By the time Donald became a member of our staff, he was both core and anchor in our community. He calls himself a facilitator rather than a manager because, he says, having found his way to the center himself, his real job now is to make sure that others on the margins get involved. Don’s crew of mostly street-involved people now cooks and serves about twenty-five thousand meals each year to their street-involved friends and a handful of more privileged people for whom Sanctuary is also home.
We still have a lot of “wealthy” visitors to the community. Some come because they’ve heard about Sanctuary somewhere and want to see it in action. Others are seminary or social-work students, or, increasingly, younger adults who want to follow Jesus in the real world. Routinely, Jay brings others like Michael Bryant—wealthy, powerful, influential people from the high-pressure worlds of business or government. Some arrive more than a little nervous, like the former Supreme Court judge who whispered to Michael, “Were you afraid when you first came here?” The people who welcome them and make them feel at home are people such as Carlo, Angela, Matt, or Traci: street-involved members of the community who have come to “own” the place. They can and do, often without knowing it, articulate beautifully to these visitors what the Kingdom looks like and how they’ve experienced it for themselves.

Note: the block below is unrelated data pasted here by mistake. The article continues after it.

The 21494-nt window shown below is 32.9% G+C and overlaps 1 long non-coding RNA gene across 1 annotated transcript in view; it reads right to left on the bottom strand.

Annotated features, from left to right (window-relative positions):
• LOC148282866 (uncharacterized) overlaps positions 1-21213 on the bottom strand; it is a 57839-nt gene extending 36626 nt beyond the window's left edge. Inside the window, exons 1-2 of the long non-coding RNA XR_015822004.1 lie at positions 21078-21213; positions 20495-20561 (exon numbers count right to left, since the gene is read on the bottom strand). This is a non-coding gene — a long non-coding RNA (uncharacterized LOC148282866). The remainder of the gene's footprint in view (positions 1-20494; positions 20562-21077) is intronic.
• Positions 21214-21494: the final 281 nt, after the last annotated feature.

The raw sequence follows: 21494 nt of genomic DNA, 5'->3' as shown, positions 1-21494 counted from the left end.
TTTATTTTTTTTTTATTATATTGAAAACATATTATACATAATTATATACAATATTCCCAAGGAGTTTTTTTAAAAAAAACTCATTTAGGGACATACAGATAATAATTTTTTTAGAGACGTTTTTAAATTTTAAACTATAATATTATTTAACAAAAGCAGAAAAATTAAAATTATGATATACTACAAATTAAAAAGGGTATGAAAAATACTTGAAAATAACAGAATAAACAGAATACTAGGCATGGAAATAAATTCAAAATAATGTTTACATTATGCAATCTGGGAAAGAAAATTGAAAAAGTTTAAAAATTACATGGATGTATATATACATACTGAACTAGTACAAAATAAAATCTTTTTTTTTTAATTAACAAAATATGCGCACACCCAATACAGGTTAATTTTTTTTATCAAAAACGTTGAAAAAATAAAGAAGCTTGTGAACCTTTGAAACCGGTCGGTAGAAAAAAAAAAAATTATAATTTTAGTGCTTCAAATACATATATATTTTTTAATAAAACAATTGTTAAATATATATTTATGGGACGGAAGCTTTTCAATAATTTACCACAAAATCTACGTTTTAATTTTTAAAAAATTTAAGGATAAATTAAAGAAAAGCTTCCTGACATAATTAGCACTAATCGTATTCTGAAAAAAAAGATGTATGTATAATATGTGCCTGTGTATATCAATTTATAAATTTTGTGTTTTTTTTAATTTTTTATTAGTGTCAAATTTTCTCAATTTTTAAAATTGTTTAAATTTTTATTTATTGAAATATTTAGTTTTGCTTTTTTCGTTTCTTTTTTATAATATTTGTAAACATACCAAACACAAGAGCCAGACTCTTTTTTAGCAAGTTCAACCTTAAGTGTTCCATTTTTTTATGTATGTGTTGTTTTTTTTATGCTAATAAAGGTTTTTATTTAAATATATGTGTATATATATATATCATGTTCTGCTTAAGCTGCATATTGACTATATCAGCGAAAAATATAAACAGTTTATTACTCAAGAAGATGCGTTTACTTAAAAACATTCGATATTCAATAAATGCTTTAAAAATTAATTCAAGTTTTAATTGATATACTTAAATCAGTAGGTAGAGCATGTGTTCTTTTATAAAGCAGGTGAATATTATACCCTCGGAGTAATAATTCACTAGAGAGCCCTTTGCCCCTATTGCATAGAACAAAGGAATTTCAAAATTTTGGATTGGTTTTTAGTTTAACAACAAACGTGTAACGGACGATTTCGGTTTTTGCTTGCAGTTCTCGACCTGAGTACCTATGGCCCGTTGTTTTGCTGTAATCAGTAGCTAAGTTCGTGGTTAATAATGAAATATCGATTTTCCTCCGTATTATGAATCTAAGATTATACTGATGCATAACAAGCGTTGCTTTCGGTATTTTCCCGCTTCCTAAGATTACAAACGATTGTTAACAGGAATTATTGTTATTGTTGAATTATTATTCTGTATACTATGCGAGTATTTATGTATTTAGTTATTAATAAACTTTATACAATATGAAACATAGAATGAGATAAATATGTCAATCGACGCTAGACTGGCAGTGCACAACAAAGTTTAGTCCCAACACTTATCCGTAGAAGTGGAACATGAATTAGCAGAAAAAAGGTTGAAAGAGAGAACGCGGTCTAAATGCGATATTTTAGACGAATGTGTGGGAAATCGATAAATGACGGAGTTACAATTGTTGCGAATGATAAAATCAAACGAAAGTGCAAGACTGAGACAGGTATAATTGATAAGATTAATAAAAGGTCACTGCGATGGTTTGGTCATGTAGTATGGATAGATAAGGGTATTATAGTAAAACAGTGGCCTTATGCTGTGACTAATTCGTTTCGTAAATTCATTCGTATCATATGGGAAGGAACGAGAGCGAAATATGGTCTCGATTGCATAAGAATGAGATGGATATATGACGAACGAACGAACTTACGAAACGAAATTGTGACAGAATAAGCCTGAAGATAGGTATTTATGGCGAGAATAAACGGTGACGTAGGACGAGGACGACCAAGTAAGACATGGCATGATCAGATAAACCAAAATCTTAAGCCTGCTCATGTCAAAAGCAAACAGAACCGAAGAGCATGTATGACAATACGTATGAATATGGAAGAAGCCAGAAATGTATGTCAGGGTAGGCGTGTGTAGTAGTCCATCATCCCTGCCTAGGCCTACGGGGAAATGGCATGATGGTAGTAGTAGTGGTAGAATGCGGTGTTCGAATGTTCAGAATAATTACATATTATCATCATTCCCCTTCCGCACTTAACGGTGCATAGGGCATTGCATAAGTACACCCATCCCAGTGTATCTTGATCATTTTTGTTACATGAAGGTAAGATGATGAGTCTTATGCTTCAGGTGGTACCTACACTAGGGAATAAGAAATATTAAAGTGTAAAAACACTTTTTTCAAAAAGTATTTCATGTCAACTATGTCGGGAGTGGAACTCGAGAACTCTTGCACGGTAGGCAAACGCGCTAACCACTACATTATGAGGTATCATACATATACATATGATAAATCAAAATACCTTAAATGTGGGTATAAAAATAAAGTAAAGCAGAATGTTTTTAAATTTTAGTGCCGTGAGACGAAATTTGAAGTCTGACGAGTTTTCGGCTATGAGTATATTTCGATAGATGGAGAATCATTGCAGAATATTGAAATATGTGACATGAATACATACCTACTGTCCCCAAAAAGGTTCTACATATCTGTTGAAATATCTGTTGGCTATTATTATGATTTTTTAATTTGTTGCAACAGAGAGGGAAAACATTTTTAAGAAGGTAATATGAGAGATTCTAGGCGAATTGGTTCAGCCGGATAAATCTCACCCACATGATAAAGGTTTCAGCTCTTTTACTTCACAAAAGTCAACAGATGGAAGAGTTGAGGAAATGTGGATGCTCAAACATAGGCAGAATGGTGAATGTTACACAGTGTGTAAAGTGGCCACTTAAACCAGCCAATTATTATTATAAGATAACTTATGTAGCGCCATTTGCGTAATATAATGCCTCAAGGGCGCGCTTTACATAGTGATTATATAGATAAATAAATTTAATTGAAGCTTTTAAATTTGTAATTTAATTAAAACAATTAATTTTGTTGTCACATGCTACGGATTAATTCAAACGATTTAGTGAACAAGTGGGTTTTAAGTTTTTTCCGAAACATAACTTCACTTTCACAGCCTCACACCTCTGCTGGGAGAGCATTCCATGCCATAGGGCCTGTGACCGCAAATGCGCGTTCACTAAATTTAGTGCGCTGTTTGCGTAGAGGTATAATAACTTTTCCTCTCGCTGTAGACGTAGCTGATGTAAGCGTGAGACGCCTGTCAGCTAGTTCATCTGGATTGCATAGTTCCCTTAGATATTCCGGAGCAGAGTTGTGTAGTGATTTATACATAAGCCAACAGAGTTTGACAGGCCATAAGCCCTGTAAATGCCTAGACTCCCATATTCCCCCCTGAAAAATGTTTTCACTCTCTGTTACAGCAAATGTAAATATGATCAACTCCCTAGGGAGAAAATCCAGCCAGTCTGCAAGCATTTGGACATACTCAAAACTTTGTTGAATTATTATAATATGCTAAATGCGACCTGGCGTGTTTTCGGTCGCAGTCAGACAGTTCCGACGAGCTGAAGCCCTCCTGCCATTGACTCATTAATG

The people who used to be shoved out have found a home, a place within a large, very dysfunctional family. They’re claiming their inheritance, generously welcoming others, even the rich and powerful. And some of those people find a home with us, too.
You’ve been reading with Greg Paul from Resurrecting Religion: Finding Our Way Back to the Good News. Learn more about Greg and his church at resurrectingreligion.com.
“With raw vulnerability and buckets full of hope, Greg Paul will restore your faith in the church.” – Steve Wiens, Pastor and Author. See more praise for Resurrecting Religion here.